Enter Batkid, and Friday’s glorious day. It was so pure and innocent. Democrats and Republicans in the crowd together cheered on Batkid. For those who watched live or later in the media coverage, national, world or personal problems were put on hold. If there is a five-year-old in your life, be they a son or daughter, or in my case, a grandson, you said a prayer for Miles’ improving health and for the good health of your little one. I watched the coverage through watery eyes, remembering how my grandson likes to turn himself into Batman by lifting his arms to turn his jacket into a cape as he bolts down the sidewalk ready to defend Gotham.
Of course, there had to be someone who tried to rain on Batkid’s parade. The San Francisco Chronicle quoted San Francisco Supervisor Eric Mar as wondering whether money spent on the Batkid could have been better used to aid a number of other needy kids. It’s almost too easy to label Mar as a knucklehead or The Grinch Who Stole Make-A-Wish Day, but because he has concern for the welfare of children who need help, I’ll forgive the reaction as an overreach of S.F. political correctness. And hey, maybe he reacted before getting the chance to think through the fact that this was one of the most heartwarming stories in his city that many of us who have been around for a while can recall.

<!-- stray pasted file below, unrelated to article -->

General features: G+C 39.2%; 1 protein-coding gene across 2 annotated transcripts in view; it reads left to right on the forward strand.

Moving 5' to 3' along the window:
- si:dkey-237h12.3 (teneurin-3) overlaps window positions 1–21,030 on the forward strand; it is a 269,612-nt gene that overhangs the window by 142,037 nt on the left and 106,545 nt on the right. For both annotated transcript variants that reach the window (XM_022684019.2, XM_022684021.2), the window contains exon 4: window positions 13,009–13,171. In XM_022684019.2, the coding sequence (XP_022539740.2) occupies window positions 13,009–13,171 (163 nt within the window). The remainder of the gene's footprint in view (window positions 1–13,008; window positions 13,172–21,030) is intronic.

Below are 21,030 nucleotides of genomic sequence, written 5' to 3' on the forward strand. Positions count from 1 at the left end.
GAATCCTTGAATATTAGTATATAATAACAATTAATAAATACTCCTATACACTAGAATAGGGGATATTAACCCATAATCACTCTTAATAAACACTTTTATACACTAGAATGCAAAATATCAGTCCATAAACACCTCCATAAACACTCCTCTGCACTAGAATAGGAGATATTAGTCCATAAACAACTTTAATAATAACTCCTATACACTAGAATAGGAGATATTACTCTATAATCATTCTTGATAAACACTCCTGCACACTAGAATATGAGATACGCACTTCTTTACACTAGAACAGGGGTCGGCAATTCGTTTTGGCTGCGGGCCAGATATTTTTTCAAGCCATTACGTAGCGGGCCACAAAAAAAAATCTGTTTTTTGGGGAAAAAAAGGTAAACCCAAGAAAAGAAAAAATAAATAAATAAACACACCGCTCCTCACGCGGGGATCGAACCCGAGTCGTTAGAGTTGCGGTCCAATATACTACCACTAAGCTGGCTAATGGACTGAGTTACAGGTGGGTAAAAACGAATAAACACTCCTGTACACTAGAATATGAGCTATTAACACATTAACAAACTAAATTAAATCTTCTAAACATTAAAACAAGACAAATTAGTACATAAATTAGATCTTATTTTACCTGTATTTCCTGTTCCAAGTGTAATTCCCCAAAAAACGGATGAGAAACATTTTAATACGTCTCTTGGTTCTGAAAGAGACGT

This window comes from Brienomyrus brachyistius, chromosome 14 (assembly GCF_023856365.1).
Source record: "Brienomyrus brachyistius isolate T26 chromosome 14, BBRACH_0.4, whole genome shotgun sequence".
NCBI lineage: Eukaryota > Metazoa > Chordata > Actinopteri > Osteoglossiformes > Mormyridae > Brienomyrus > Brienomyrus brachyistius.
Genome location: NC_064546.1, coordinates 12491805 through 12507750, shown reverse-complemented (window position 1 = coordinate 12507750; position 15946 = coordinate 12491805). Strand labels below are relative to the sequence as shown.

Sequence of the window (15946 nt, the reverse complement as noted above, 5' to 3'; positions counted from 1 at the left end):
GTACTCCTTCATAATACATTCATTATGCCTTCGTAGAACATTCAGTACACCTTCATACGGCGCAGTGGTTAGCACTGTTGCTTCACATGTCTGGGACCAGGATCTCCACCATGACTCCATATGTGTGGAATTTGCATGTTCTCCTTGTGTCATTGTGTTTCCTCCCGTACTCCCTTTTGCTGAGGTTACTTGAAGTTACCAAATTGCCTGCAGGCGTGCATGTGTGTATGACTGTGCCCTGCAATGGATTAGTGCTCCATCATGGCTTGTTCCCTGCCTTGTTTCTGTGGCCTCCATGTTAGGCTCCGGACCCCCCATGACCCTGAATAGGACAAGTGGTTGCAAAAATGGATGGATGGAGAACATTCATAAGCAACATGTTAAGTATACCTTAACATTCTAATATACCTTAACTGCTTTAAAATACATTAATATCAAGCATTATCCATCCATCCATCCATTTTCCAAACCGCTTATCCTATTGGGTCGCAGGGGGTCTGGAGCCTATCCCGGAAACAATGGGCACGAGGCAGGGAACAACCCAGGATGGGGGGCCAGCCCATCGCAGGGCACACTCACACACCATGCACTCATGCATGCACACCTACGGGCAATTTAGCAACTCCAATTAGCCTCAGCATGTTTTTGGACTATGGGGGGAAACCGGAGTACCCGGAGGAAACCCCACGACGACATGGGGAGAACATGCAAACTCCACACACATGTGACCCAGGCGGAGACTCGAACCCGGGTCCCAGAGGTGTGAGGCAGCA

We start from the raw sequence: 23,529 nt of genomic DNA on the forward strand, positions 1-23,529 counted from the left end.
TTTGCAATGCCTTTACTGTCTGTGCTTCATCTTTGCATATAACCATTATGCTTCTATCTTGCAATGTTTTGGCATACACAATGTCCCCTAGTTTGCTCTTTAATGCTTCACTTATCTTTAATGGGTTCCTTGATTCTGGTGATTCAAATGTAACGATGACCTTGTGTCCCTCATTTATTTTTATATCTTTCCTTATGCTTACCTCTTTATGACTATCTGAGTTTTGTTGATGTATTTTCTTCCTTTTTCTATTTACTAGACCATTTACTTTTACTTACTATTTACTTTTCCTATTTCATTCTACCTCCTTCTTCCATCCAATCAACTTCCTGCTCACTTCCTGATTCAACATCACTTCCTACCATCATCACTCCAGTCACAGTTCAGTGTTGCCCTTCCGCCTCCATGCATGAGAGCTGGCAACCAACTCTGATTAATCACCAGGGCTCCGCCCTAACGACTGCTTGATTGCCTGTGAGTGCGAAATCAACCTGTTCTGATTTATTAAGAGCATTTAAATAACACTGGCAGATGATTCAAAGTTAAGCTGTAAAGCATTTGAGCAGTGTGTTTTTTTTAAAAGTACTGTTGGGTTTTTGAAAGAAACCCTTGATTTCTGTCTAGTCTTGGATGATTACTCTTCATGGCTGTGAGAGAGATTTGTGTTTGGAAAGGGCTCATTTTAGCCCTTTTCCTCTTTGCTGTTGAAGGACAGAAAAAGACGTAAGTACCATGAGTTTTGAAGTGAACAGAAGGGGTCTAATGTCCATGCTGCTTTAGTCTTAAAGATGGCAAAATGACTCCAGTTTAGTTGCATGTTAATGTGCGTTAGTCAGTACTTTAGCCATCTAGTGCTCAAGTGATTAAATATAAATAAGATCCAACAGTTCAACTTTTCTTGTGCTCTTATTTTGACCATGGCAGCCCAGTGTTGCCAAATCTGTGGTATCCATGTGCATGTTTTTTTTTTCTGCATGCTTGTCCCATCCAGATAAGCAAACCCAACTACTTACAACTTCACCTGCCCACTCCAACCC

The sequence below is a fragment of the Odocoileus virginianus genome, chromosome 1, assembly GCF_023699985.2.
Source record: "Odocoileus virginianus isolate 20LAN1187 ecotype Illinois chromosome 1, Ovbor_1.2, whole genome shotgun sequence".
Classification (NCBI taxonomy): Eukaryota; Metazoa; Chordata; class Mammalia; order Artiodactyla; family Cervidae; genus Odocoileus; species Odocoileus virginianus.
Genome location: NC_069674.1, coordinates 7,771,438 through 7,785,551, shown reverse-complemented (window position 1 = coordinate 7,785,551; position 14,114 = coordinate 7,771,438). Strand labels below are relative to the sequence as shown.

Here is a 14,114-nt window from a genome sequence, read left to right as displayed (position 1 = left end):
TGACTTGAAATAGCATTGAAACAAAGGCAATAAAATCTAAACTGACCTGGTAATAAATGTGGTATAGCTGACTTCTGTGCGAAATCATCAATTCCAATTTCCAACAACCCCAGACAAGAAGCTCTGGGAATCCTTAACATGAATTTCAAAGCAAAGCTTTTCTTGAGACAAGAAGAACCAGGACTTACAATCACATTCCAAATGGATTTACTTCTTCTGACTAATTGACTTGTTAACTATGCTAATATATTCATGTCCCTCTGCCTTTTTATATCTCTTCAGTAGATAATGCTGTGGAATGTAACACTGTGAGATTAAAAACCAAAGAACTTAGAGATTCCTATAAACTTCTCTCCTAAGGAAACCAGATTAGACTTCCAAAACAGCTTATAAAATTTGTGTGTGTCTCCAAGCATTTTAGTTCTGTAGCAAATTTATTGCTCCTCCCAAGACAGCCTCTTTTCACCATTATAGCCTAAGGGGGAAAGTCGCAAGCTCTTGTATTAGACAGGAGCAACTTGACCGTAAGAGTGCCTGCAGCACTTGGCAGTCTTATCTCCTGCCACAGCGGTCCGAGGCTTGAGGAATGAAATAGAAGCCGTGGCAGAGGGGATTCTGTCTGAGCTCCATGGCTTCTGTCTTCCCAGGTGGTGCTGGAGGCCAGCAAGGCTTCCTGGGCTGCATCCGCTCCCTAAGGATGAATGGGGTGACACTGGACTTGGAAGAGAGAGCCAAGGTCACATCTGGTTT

Tony Bennett left his heart in San Francisco. Miles touched almost every heart in San Francisco. C’mon Giants, put the Batkid on the mound for the Opening Day ceremonial pitch. And invite Supervisor Mar to catch it. If Mr. Mar shows up, I’ll tip my cap to him.
We should have seen this coming.
The Cardinals were forced to sit in their plane at Lambert-St. Louis International Airport for about seven hours on Tuesday because of mechanical problems, waiting to take off for Boston. They didn’t arrive there until 11 p.m. The next day, their Game 6 nose dive began with a big hit by the Flyin’ Hawaiian.